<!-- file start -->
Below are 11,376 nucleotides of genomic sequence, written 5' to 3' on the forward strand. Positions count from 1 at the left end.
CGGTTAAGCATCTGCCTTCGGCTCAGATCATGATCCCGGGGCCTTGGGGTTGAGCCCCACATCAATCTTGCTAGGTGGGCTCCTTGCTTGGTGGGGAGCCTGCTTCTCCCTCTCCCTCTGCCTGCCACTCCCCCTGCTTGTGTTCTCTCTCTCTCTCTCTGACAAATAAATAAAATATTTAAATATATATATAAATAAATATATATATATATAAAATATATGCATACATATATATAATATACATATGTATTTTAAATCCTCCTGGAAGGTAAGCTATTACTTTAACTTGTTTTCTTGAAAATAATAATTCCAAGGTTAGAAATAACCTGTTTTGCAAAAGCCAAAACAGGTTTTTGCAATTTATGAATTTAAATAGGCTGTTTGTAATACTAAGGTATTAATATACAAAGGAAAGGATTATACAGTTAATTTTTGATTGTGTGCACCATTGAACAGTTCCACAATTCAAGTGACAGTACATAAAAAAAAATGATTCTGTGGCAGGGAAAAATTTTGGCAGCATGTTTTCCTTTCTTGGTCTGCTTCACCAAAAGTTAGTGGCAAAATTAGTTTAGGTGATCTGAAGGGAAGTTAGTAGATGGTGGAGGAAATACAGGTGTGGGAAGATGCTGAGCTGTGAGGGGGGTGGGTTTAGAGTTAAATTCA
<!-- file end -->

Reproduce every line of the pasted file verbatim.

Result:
Below are 11,376 nucleotides of genomic sequence, written 5' to 3' on the forward strand. Positions count from 1 at the left end.
CGGTTAAGCATCTGCCTTCGGCTCAGATCATGATCCCGGGGCCTTGGGGTTGAGCCCCACATCAATCTTGCTAGGTGGGCTCCTTGCTTGGTGGGGAGCCTGCTTCTCCCTCTCCCTCTGCCTGCCACTCCCCCTGCTTGTGTTCTCTCTCTCTCTCTCTGACAAATAAATAAAATATTTAAATATATATATAAATAAATATATATATATATAAAATATATGCATACATATATATAATATACATATGTATTTTAAATCCTCCTGGAAGGTAAGCTATTACTTTAACTTGTTTTCTTGAAAATAATAATTCCAAGGTTAGAAATAACCTGTTTTGCAAAAGCCAAAACAGGTTTTTGCAATTTATGAATTTAAATAGGCTGTTTGTAATACTAAGGTATTAATATACAAAGGAAAGGATTATACAGTTAATTTTTGATTGTGTGCACCATTGAACAGTTCCACAATTCAAGTGACAGTACATAAAAAAAAATGATTCTGTGGCAGGGAAAAATTTTGGCAGCATGTTTTCCTTTCTTGGTCTGCTTCACCAAAAGTTAGTGGCAAAATTAGTTTAGGTGATCTGAAGGGAAGTTAGTAGATGGTGGAGGAAATACAGGTGTGGGAAGATGCTGAGCTGTGAGGGGGGTGGGTTTAGAGTTAAATTCA